A promising year for young golfers
The recently concluded 2013 Professional Golf Tour of India (PGTI) Qualifing School at Royal Calcutta Golf Club (RCGC) has thrown up some very interesting young names and encouraging results for the future of professional golf in India. Harmeet Kahlon writeschandigarh Updated: Jan 23, 2013 21:55 IST
The recently concluded 2013 Professional Golf Tour of India (PGTI) Qualifing School at Royal Calcutta Golf Club (RCGC) has thrown up some very interesting young names and encouraging results for the future of professional golf in India.
Many amateur players, including sub-junior and junior ones, have secured their playing privileges for the 2013 PGTI season. The prominent ones are Khalin Joshi, Subhankar Sharma, Honey Baisoya, Chikkarangappa, Ashbeer Saini and Angad Cheema. Besides them, few golfers from the neighbouring countries such as Pakistan and Sri Lanka and a South African player have made the cut, thereby reinforcing the international flavour.
Creditably, Young Khalin’s eight under par was only a stroke short of matching the Chowrasia’s winning score at the season ender PGTI Tour Championship at the same RCGC course two weeks ago.
Youngsters turning pro
A few important aspects that stand out clearly are that the players are turning professionals at an earlier age as compared to a decade ago. The main reason behind this: the parents feel that there is not much point in remaining an amateur for more than two or three years. The young turks have set their sights on higher professional tours like Asian, European and USPGA.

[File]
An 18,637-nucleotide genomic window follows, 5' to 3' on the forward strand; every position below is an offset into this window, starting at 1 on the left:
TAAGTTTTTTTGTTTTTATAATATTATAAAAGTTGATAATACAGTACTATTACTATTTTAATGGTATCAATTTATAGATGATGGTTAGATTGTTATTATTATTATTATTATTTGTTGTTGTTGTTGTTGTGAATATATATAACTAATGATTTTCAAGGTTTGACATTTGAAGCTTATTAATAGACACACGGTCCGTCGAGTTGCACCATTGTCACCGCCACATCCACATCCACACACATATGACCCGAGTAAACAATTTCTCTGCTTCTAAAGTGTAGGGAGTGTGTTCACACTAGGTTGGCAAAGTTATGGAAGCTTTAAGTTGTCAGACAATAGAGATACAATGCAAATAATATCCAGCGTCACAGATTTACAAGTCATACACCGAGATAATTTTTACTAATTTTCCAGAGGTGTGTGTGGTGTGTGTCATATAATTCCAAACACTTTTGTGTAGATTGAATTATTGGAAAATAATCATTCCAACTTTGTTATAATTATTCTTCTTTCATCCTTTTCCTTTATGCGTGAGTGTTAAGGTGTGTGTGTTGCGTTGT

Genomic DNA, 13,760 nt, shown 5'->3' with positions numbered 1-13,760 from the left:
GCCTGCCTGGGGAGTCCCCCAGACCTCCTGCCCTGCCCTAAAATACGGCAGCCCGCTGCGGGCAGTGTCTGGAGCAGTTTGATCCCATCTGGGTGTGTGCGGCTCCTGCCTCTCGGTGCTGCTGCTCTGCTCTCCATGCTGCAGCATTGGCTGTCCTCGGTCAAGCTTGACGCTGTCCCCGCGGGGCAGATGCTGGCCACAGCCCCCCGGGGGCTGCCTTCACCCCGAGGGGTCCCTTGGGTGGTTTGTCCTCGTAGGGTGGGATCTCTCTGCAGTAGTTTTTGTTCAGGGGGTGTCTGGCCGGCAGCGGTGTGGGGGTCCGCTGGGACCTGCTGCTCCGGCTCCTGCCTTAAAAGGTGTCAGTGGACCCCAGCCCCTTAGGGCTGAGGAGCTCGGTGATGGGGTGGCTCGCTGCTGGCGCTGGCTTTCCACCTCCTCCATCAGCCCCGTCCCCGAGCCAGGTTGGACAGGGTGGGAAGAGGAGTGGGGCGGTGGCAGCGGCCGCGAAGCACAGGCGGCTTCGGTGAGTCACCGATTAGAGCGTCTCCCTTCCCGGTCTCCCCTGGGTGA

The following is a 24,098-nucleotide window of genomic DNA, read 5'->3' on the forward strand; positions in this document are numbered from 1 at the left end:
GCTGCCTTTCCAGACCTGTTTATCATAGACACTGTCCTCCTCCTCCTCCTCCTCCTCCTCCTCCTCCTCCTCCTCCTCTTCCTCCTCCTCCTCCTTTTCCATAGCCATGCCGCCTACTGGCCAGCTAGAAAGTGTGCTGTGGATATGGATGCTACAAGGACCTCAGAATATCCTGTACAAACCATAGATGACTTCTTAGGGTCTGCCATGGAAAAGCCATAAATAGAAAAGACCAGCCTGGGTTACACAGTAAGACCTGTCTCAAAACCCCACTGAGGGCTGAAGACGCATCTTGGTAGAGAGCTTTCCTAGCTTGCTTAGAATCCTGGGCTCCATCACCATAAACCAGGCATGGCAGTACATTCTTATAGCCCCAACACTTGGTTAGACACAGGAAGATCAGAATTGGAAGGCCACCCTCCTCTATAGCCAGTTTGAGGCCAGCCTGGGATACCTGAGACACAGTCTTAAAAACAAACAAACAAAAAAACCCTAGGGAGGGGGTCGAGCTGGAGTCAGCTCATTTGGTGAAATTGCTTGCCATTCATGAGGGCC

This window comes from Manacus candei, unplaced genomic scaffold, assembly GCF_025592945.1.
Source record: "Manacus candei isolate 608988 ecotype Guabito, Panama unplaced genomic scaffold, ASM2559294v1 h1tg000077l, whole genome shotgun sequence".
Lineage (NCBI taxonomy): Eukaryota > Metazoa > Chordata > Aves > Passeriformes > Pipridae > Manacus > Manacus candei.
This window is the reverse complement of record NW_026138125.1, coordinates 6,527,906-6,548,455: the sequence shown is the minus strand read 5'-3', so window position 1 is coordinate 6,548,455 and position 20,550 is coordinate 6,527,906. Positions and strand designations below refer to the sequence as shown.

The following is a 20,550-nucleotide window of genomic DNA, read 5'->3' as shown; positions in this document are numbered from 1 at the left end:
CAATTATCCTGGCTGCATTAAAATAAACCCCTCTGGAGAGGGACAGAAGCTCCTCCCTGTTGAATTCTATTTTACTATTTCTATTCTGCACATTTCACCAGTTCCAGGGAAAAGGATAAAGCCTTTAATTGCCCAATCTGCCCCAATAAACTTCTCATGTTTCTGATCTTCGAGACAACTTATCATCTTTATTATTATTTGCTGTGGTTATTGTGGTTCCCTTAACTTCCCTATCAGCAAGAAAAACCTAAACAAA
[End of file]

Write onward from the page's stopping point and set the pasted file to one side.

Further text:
Tried and tested path
They (youngsters) are following the tried and tested path followed by Gaganjeet Bhullar, Anirban Lahiri, Himmat Rai and Abhijeet Chadha. They all competed on the Toyota Indian Golf Union (IGU) junior and sub-junior circuits in the country for few years and then made their way to the amateur circuit, representing India in the events like Asian Games, Asia Pacific Amateur (Nomura Cup), World Amateur (Eisenhower Trophy), and then finally turning professional. The followed path had reaped success and then a year or so in the PGTI helped them graduate to next level and leave their mark on the Asian Tour. Surprisingly, none of them have graduated onto the European Tour as yet.
Another important fact that emerges is that the Toyota IGU junior and sub-junior tour is an excellent starting platform for the youngsters to hone their competitive and mental skills. After the success of the above youngsters in the Q School (qualifying school), the next crop wouldn’t stay in the amateur circuit for long. And the recent result of eight under par for sure will motivate more and more budding golfers to do well.
The higher Q School finishers will even get to play the joint sanctioned PGTI and Asian tour events like the Hero Indian Open, SAIL SBI Open, Panasonic Open.
The next target
The next target will be PGTI Tournaments for 2013. The 36 hole cut scores are now bound to go down further as only the top 50 scores and ties make it to the final two rounds and with these capable players there will be more depth in the field. These young players have shown tremendous faith in the PGTI Tour by taking the plunge into the professional ranks.
The writer is Arjuna Awardee golfer and Member Board of Directors, Professional Golf Tour of India